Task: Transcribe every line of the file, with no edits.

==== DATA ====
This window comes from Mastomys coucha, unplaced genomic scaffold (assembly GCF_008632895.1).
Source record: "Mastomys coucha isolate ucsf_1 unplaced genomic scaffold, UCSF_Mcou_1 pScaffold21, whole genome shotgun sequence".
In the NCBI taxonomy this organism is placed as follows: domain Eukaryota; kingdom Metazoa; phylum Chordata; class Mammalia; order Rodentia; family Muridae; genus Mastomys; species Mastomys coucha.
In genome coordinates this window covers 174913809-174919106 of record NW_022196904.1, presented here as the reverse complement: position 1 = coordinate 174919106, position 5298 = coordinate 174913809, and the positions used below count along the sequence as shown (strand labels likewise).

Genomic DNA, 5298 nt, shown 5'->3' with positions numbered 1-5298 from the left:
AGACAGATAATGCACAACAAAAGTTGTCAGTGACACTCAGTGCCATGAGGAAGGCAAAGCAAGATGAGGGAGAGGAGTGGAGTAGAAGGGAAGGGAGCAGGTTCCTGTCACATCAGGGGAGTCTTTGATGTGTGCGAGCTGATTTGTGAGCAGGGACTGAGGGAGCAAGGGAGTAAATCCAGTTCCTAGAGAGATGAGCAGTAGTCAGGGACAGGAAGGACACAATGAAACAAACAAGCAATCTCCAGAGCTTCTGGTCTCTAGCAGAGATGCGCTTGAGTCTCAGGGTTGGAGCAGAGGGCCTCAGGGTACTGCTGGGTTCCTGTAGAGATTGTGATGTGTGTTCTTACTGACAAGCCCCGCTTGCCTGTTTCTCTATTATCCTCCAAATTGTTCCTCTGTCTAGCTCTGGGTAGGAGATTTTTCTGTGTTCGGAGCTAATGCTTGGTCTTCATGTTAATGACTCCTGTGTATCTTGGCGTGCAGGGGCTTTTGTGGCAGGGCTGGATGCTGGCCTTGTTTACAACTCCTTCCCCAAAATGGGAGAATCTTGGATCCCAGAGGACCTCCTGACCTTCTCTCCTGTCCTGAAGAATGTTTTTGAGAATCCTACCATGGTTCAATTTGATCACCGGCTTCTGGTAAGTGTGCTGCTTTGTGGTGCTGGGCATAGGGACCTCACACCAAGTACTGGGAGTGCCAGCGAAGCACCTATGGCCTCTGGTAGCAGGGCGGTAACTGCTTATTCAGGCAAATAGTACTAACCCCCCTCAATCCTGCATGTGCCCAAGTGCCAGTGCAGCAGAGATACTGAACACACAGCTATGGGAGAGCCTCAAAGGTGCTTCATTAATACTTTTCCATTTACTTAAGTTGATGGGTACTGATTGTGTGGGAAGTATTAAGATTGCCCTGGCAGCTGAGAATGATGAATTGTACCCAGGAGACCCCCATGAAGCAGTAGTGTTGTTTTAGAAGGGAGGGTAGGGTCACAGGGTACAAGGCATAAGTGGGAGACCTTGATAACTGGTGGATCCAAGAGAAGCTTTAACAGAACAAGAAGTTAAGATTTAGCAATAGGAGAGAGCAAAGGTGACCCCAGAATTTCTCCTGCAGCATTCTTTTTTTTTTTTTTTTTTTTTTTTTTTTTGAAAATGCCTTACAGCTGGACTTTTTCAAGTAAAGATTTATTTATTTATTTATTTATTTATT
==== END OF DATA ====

This window comes from Mastomys coucha, unplaced genomic scaffold (assembly GCF_008632895.1).
Source record: "Mastomys coucha isolate ucsf_1 unplaced genomic scaffold, UCSF_Mcou_1 pScaffold21, whole genome shotgun sequence".
In the NCBI taxonomy this organism is placed as follows: domain Eukaryota; kingdom Metazoa; phylum Chordata; class Mammalia; order Rodentia; family Muridae; genus Mastomys; species Mastomys coucha.
In genome coordinates this window covers 174913809-174919106 of record NW_022196904.1, presented here as the reverse complement: position 1 = coordinate 174919106, position 5298 = coordinate 174913809, and the positions used below count along the sequence as shown (strand labels likewise).

Genomic DNA, 5298 nt, shown 5'->3' with positions numbered 1-5298 from the left:
AGACAGATAATGCACAACAAAAGTTGTCAGTGACACTCAGTGCCATGAGGAAGGCAAAGCAAGATGAGGGAGAGGAGTGGAGTAGAAGGGAAGGGAGCAGGTTCCTGTCACATCAGGGGAGTCTTTGATGTGTGCGAGCTGATTTGTGAGCAGGGACTGAGGGAGCAAGGGAGTAAATCCAGTTCCTAGAGAGATGAGCAGTAGTCAGGGACAGGAAGGACACAATGAAACAAACAAGCAATCTCCAGAGCTTCTGGTCTCTAGCAGAGATGCGCTTGAGTCTCAGGGTTGGAGCAGAGGGCCTCAGGGTACTGCTGGGTTCCTGTAGAGATTGTGATGTGTGTTCTTACTGACAAGCCCCGCTTGCCTGTTTCTCTATTATCCTCCAAATTGTTCCTCTGTCTAGCTCTGGGTAGGAGATTTTTCTGTGTTCGGAGCTAATGCTTGGTCTTCATGTTAATGACTCCTGTGTATCTTGGCGTGCAGGGGCTTTTGTGGCAGGGCTGGATGCTGGCCTTGTTTACAACTCCTTCCCCAAAATGGGAGAATCTTGGATCCCAGAGGACCTCCTGACCTTCTCTCCTGTCCTGAAGAATGTTTTTGAGAATCCTACCATGGTTCAATTTGATCACCGGCTTCTGGTAAGTGTGCTGCTTTGTGGTGCTGGGCATAGGGACCTCACACCAAGTACTGGGAGTGCCAGCGAAGCACCTATGGCCTCTGGTAGCAGGGCGGTAACTGCTTATTCAGGCAAATAGTACTAACCCCCCTCAATCCTGCATGTGCCCAAGTGCCAGTGCAGCAGAGATACTGAACACACAGCTATGGGAGAGCCTCAAAGGTGCTTCATTAATACTTTTCCATTTACTTAAGTTGATGGGTACTGATTGTGTGGGAAGTATTAAGATTGCCCTGGCAGCTGAGAATGATGAATTGTACCCAGGAGACCCCCATGAAGCAGTAGTGTTGTTTTAGAAGGGAGGGTAGGGTCACAGGGTACAAGGCATAAGTGGGAGACCTTGATAACTGGTGGATCCAAGAGAAGCTTTAACAGAACAAGAAGTTAAGATTTAGCAATAGGAGAGAGCAAAGGTGACCCCAGAATTTCTCCTGCAGCATTCTTTTTTTTTTTTTTTTTTTTTTTTTTTTTGAAAATGCCTTACAGCTGGACTTTTTCAAGTAAAGATTTATTTATTTATTTATTTATTTATT